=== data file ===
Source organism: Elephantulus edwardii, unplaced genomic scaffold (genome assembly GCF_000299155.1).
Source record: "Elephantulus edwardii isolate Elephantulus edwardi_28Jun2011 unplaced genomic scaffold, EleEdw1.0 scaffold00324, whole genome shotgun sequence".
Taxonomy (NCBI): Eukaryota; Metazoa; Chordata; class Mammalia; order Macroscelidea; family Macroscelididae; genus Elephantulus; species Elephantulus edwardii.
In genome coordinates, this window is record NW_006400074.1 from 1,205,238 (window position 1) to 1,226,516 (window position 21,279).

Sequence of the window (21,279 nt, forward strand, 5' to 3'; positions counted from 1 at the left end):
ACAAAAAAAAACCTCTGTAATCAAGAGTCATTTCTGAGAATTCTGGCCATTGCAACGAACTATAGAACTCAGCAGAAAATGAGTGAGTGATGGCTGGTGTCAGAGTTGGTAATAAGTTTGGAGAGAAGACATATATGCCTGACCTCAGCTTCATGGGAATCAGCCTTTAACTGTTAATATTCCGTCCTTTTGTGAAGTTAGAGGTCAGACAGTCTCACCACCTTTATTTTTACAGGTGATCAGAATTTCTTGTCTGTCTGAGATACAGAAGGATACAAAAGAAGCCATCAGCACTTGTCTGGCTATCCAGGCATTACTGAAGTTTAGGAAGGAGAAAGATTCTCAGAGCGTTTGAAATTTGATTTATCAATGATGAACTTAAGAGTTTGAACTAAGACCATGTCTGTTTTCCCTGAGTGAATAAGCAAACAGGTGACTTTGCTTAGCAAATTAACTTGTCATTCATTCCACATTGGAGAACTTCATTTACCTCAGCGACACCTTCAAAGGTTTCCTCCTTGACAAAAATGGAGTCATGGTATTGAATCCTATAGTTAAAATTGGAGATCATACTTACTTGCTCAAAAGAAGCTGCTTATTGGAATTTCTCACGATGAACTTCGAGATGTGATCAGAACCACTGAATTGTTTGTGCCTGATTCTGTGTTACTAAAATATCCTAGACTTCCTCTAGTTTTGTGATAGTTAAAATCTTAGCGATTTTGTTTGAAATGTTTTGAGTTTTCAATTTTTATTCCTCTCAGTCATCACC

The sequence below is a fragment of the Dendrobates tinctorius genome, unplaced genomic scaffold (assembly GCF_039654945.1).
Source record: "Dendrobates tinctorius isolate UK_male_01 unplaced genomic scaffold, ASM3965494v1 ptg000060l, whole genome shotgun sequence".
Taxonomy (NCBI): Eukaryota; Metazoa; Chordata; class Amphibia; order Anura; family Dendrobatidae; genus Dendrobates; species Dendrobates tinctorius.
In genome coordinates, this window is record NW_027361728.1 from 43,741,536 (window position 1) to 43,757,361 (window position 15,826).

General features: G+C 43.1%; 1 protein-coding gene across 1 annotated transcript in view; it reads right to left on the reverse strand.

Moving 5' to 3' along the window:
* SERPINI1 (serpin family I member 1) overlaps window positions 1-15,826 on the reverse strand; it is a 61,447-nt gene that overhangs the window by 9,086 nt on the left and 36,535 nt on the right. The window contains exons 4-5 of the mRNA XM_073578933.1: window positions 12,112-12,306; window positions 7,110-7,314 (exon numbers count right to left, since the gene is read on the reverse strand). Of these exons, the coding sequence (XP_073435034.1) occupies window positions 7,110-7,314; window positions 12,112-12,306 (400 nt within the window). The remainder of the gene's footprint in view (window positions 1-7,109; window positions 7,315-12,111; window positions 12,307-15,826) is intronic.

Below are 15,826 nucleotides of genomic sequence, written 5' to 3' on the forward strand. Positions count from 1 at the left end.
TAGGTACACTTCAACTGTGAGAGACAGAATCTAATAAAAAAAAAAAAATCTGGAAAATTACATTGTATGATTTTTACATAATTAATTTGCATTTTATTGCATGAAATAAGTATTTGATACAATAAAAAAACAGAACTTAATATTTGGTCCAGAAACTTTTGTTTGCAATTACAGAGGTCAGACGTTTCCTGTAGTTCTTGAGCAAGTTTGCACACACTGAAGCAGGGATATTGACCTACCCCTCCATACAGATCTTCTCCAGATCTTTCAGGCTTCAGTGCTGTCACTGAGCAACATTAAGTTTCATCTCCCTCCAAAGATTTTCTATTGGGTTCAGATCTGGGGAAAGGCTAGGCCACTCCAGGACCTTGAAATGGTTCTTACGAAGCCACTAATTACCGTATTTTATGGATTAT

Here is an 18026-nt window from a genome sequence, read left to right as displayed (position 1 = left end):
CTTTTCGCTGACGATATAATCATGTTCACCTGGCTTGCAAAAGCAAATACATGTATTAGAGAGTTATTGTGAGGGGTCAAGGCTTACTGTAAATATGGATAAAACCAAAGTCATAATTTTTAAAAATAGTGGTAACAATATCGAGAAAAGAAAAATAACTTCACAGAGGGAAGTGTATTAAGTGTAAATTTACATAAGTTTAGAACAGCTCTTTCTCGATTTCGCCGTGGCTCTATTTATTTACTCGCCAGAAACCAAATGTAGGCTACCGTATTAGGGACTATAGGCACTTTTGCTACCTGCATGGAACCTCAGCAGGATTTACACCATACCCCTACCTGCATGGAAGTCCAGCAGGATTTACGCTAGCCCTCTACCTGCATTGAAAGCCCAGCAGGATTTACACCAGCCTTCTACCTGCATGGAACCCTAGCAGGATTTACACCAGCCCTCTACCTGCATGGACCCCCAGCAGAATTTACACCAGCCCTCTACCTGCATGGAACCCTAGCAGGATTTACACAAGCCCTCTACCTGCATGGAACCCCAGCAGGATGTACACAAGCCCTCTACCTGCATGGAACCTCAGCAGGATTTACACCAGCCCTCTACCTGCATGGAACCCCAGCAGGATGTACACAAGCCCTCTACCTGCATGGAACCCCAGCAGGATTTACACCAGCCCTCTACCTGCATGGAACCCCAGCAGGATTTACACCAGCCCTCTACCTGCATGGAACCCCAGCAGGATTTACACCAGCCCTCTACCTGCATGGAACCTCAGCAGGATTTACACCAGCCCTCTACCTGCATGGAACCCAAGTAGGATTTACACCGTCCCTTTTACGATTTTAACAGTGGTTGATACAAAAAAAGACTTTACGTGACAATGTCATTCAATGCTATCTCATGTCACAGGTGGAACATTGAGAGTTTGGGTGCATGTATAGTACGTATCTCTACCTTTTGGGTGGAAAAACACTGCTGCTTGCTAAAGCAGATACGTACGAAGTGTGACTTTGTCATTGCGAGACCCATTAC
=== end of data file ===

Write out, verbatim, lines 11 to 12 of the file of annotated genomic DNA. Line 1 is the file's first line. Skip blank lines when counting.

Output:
General features: G+C 43.1%; 1 protein-coding gene across 1 annotated transcript in view; it reads right to left on the reverse strand.

Moving 5' to 3' along the window: